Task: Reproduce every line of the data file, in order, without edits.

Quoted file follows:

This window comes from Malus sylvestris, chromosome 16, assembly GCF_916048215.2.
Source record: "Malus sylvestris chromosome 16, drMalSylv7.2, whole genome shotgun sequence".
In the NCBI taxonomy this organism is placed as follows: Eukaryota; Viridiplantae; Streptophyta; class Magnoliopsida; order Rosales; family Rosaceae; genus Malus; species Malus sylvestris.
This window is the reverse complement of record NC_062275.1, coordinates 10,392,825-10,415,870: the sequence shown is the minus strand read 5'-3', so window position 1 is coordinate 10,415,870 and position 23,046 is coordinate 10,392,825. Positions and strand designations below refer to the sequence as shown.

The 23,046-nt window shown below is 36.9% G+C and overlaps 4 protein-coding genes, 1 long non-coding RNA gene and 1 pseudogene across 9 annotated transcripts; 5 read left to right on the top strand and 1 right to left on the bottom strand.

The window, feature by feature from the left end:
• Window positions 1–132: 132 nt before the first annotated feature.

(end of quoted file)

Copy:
This window comes from Malus sylvestris, chromosome 16, assembly GCF_916048215.2.
Source record: "Malus sylvestris chromosome 16, drMalSylv7.2, whole genome shotgun sequence".
In the NCBI taxonomy this organism is placed as follows: Eukaryota; Viridiplantae; Streptophyta; class Magnoliopsida; order Rosales; family Rosaceae; genus Malus; species Malus sylvestris.
This window is the reverse complement of record NC_062275.1, coordinates 10,392,825-10,415,870: the sequence shown is the minus strand read 5'-3', so window position 1 is coordinate 10,415,870 and position 23,046 is coordinate 10,392,825. Positions and strand designations below refer to the sequence as shown.

The 23,046-nt window shown below is 36.9% G+C and overlaps 4 protein-coding genes, 1 long non-coding RNA gene and 1 pseudogene across 9 annotated transcripts; 5 read left to right on the top strand and 1 right to left on the bottom strand.

The window, feature by feature from the left end:
• Window positions 1–132: 132 nt before the first annotated feature.